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A supreme leader typically refers to the person among a number of leaders of a state, organization or other such group who has been given or is able to exercise the most – or complete – authority over it. In a religion, this role is usually satisfied by a person deemed to be the representative or manifestation of a god or gods on Earth. In politics, a supreme leader usually has a cult of personality associated with them, such as below:

There have been many dictators and political party leaders who have assumed such personal and/or political titles to evoke their supreme authority. World War II, for example, saw many fascist and other far right figures model their rule on Hitler's Führer or Mussolini's Duce personae. On the far left, several communist leaders[example needed] adopted "Supreme"-styled titles and/ or followed Stalin's Vozhd example.

List of titlesEdit

Listed by date of establishment.

1920s and earlierEdit

World War IIEdit

Cold War eraEdit

Post–Cold War eraEdit

  • Hugo Chávez, former President of Venezuela, was called El Comandante (The Commander) by the people during his reign.[3]
  • Nursultan Nazarbayev, since 1991 the President of Kazakhstan, was granted the title Елбасы (translit. Elbasy - "Leader of the Nation") by a parliamentary decision in 2010.[4]
  • Kim Jong-Il is officially referred to by the North Korean government as 친애하는 지도자 (translit. ch'inaehanŭn chidoja - "Honorable Leader") and "The Leader" (his father Kim Il Sung after death stayed as "Great Leader").[2][verification needed]
  • Kim Jong-Un was made "Supreme Guide" after his father Kim Jong-Il died in 2011.[2]
  • Nawaz Sharif, ex-prime minister of Pakistan, was made the Supreme Leader of his political party PML-N after the Pakistan Supreme Court ruled that as he was disqualified[5] under the constitution for dishonesty, he can no longer serve as the head of a political party.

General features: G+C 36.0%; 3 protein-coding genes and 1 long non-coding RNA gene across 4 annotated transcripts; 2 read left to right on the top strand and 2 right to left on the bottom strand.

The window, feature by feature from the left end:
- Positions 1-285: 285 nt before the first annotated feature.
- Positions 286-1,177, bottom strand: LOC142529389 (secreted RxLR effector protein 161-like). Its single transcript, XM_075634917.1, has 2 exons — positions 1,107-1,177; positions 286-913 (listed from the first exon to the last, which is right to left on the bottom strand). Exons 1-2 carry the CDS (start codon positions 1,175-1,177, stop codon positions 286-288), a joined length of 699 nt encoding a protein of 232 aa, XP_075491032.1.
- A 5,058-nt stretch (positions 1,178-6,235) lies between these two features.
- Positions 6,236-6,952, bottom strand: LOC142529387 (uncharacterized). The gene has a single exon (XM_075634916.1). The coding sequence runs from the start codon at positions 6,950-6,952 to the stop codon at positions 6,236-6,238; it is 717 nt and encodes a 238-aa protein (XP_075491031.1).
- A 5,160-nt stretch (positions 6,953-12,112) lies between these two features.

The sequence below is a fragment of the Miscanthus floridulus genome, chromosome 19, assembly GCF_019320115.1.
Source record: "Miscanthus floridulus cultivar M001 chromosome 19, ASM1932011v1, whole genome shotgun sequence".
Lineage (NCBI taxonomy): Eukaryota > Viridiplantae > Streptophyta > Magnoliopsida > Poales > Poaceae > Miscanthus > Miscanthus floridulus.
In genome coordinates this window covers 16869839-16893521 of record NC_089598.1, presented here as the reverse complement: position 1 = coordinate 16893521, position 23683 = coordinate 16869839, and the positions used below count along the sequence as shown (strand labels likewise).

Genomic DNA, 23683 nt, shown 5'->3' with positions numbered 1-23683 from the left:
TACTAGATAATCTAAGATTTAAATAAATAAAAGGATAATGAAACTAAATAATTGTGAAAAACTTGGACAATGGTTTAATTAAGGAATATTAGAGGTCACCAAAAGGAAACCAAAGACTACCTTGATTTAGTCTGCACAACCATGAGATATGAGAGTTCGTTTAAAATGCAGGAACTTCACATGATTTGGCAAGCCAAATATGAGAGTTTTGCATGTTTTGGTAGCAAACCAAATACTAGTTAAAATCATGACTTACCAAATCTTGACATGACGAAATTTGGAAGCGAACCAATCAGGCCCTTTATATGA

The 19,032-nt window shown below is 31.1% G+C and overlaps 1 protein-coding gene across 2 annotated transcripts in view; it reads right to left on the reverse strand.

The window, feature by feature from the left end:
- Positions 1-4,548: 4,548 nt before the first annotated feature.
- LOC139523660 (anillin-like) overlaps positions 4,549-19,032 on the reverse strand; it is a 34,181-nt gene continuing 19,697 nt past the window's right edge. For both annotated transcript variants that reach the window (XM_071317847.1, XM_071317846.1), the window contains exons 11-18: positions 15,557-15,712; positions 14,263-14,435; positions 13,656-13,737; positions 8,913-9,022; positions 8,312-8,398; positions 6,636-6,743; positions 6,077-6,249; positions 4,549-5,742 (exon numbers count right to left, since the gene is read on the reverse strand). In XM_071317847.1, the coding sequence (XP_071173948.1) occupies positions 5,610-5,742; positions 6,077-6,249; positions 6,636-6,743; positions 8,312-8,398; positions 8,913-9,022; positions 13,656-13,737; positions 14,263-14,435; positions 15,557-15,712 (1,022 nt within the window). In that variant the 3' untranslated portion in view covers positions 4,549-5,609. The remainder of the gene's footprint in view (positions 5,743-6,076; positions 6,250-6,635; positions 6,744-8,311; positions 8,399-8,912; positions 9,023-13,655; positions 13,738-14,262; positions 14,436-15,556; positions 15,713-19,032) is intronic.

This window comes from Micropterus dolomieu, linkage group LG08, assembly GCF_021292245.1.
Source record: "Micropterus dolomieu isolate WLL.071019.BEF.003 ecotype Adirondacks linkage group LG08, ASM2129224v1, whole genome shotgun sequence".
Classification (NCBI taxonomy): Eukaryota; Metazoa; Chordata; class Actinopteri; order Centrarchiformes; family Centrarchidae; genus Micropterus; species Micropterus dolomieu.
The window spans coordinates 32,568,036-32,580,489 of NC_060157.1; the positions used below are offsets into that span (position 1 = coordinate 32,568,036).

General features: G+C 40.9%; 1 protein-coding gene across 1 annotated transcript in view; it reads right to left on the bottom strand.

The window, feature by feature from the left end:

• Xi Jinping has been officially recognized as lingxiu, a reverential term for "leader", by the Politburo of the CPC.[6][7][8]

In fictionEdit

ReferencesEdit

  1. ^ William C. Kirby (ed.), Realms of Freedom in Modern China, p. 121
  2. ^ a b c Tertitskiy, Fyodor (19 January 2015). "Leader, Sun, Mentor, Guide: How North Korean leaders choose their titles". NK*News. Archived from the original on 4 March 2015. Retrieved 2 June 2019. Cite uses deprecated parameter |dead-url= (help)
  3. ^ Carroll, Rory (2013). Commandante: myth and reality in Hugo Chávez's Venezuela. New York: The Penguin Press. ISBN 978-1-59420-457-9.
  4. ^ Walker, Shaun (2015-04-24). "Kazakhstan election avoids question of Nazarbayev successor". The Guardian. ISSN 0261-3077. Retrieved 2016-09-08.
  5. ^ Bhatti, Haseeb (2018-02-21). "Nawaz Sharif removed as PML-N head after SC rules disqualified person cannot lead a party". DAWN.COM. Retrieved 2018-03-01.
  6. ^ "Why China is reviving Mao's grandiose title for Xi Jinping". South China Morning Post. 2017-10-28. Retrieved 2019-07-24.
  7. ^ "Xi Jinping is no longer any old leader". The Economist. 2018-02-17. ISSN 0013-0613. Retrieved 2019-07-24.
  8. ^ "Party paper swears loyalty to lingxiu Xi - Global Times". www.globaltimes.cn. Retrieved 2019-07-24.